Turned out the eight discs are dedicated to the decades stretching from the twenties to the nineties, with each decade treated in roughly equal measure.

And here’s the really amazing thing. Except for a small stretch at the end of disc seven, when Taj Mahal’s version of  “Fishing Blues” (not as warm or engaging as the Lovin’ Spoonful’s light-electric version from back in the sixties) ushers in a stretch of blues academia that isn’t entirely ushered out until Keb Mo’s “You Can Love Yourself” (a first cousin of Rick Nelson’s “Garden Party” speaking of unlikely blues) starts a strong closing run nine cuts later, it never, ever flags.

There are too many highlights to mention. If you like classic blues, you should just track down the sets and carve out some time and space to fully engage. I found the scariest stuff on Volume 3, which had versions of Muddy’s “Feel Like Going Home” and Skip James’ “Sickbed Blues” I hadn’t heard before plus a live version of John Lee Hooker’s “Tupelo” from his appearance at the Newport Folk Festival in 1960, whence the “no electricity” rule was evidently still in full force!

So I was going to hook you up with that, at least, (and I will), but when I went looking, I also found this…

..and was reminded that, until Spike Lee and Chuck D came along, it was almost never the artists who said stupid stuff about Elvis.

And, in case you think the world was ever simple, here’s the version from 1960….

,…with Hooker being accompanied by Spike’s dad on acoustic bass.

That’s just in case you ever wondered whether Spike actually has good reason to know better.

I MET A GIRL WHO DIDN’T ALWAYS SING THE BLUES (Found in the Connection: Rattling Loose End #55)

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(Janis Joplin with her family)

We all contain multitudes and so on and so forth. Janis Joplin probably contained more than most, so many that about half the gorgeous actresses in Hollywood over the last twenty years have been in line to play her in a biopic before something or other derailed it. The last two I heard about were Zooey Deschanel and Amy Adams…both fine actresses, but if the mere fact that they’ve been mentioned doesn’t prove nobody is ever going to remotely remind us of Janis Joplin except Janis Joplin, nothing does.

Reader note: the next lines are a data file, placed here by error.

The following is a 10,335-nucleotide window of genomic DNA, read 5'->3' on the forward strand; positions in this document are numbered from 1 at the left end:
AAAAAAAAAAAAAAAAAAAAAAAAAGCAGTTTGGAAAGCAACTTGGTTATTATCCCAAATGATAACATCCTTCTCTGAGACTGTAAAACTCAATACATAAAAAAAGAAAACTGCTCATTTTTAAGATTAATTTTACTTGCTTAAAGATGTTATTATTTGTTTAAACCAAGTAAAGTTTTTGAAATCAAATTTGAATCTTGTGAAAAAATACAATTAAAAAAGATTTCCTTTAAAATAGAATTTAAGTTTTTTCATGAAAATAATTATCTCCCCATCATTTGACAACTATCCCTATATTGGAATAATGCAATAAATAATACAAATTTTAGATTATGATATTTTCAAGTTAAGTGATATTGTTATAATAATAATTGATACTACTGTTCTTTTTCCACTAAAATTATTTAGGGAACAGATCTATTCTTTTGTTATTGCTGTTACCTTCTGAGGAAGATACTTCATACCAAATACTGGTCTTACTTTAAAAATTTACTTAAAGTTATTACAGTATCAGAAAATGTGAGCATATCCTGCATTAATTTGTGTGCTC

If they ever do make that movie, I hope that, along with all the inevitable narrative angst, there will be time to remember the Janis who (along with Juanita Green), paid to put this on an unmarked grave, more than thirty years after ever how many other hundreds of famous musicians had neglected to do so…

LEAD Technologies Inc. V1.01

…or the Janis who was capable of this, as long as no one was watching…

Chet Flippo: Did Janis ever have many friends in Port Arthur?

Seth Joplin (Janis’ father): No, she never had many local friends. People were kind of afraid of her, they didn’t know what she might do. Apparently since her death more people here were her friends than she knew. We didn’t have any idea of all the friends she had everywhere. We’ve gotten flowers and messages from all over the world. Something strange, we got as many cards from North Carolina as from Port Arthur. Just like with anybody else-while you’re alive people remember the bad things. When you’re dead, they remember the good things. She said so much bad about Port Arthur, the people and the media here didn’t like her. You’d be surprised at the number of obscene phone calls. While she was alive, we’d get them mostly after she was on TV. Since her death, they’ve mostly been persons laughing or just silent callers.

We got one call from a girl in Lake Charles, Louisiana. She had run away to Los Angeles to be an actress and she was working as a waitress there when she met Janis in a restaurant, she waited on her. They got to talking and Janis told her to get back home. Janis took her to the bus station, bought her a ticket, and put her on a bus for Lake Charles. She called us up to say how much she appreciated that. She’s now married and has a child and she said she would have gone wrong if she had stayed in L.A.

CF:That’s not the sort of thing that was usually associated with Janis.

SJ: No. That’s a side of Janis no one saw. She would only do that if no one was around that she knew, if none of her friends were around. She didn’t want to reveal her true feelings.

(from an interview published on Nov. 12, 1970, full text here)

Frankly, that would make its own movie: The girl Janis sent back to the life she herself had left behind, to some family like the one pictured above, maybe because she recognized how few people are cut out to be Janis Joplin, even for a little while.

Yeah, I’d pay to see that.

Since that’s probably too much to hope for, I’ll settle for, by all means, celebrating and remembering and lionizing this after the conventional fashion…(for those who haven’t seen it, be sure to stay to the end for Cass Elliot’s famous reaction)…

…Just please don’t forget the roads she knew weren’t going to be taken…